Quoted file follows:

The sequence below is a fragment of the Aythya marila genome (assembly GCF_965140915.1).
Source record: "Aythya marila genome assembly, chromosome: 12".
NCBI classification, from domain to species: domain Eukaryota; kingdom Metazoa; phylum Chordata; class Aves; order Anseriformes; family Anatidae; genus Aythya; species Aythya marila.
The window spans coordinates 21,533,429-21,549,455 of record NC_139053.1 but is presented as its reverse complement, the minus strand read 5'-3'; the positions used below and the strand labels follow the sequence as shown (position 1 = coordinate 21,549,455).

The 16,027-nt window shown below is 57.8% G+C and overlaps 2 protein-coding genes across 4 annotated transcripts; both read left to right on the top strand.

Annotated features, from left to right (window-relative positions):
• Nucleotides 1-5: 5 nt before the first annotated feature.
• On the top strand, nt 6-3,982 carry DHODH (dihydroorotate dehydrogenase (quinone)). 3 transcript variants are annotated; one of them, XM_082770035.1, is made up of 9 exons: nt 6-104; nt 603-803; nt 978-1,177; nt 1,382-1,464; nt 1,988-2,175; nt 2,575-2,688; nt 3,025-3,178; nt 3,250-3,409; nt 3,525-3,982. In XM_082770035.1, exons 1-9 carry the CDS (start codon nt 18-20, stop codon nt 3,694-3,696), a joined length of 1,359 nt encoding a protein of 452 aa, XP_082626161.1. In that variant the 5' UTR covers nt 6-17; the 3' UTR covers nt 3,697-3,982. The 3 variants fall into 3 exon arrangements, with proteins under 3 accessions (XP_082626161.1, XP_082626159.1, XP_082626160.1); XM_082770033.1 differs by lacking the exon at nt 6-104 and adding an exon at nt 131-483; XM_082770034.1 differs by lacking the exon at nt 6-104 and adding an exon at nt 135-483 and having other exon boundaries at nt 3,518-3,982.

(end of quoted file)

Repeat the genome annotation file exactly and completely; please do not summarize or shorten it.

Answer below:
The sequence below is a fragment of the Aythya marila genome (assembly GCF_965140915.1).
Source record: "Aythya marila genome assembly, chromosome: 12".
NCBI classification, from domain to species: domain Eukaryota; kingdom Metazoa; phylum Chordata; class Aves; order Anseriformes; family Anatidae; genus Aythya; species Aythya marila.
The window spans coordinates 21,533,429-21,549,455 of record NC_139053.1 but is presented as its reverse complement, the minus strand read 5'-3'; the positions used below and the strand labels follow the sequence as shown (position 1 = coordinate 21,549,455).

The 16,027-nt window shown below is 57.8% G+C and overlaps 2 protein-coding genes across 4 annotated transcripts; both read left to right on the top strand.

Annotated features, from left to right (window-relative positions):
• Nucleotides 1-5: 5 nt before the first annotated feature.
• On the top strand, nt 6-3,982 carry DHODH (dihydroorotate dehydrogenase (quinone)). 3 transcript variants are annotated; one of them, XM_082770035.1, is made up of 9 exons: nt 6-104; nt 603-803; nt 978-1,177; nt 1,382-1,464; nt 1,988-2,175; nt 2,575-2,688; nt 3,025-3,178; nt 3,250-3,409; nt 3,525-3,982. In XM_082770035.1, exons 1-9 carry the CDS (start codon nt 18-20, stop codon nt 3,694-3,696), a joined length of 1,359 nt encoding a protein of 452 aa, XP_082626161.1. In that variant the 5' UTR covers nt 6-17; the 3' UTR covers nt 3,697-3,982. The 3 variants fall into 3 exon arrangements, with proteins under 3 accessions (XP_082626161.1, XP_082626159.1, XP_082626160.1); XM_082770033.1 differs by lacking the exon at nt 6-104 and adding an exon at nt 131-483; XM_082770034.1 differs by lacking the exon at nt 6-104 and adding an exon at nt 135-483 and having other exon boundaries at nt 3,518-3,982.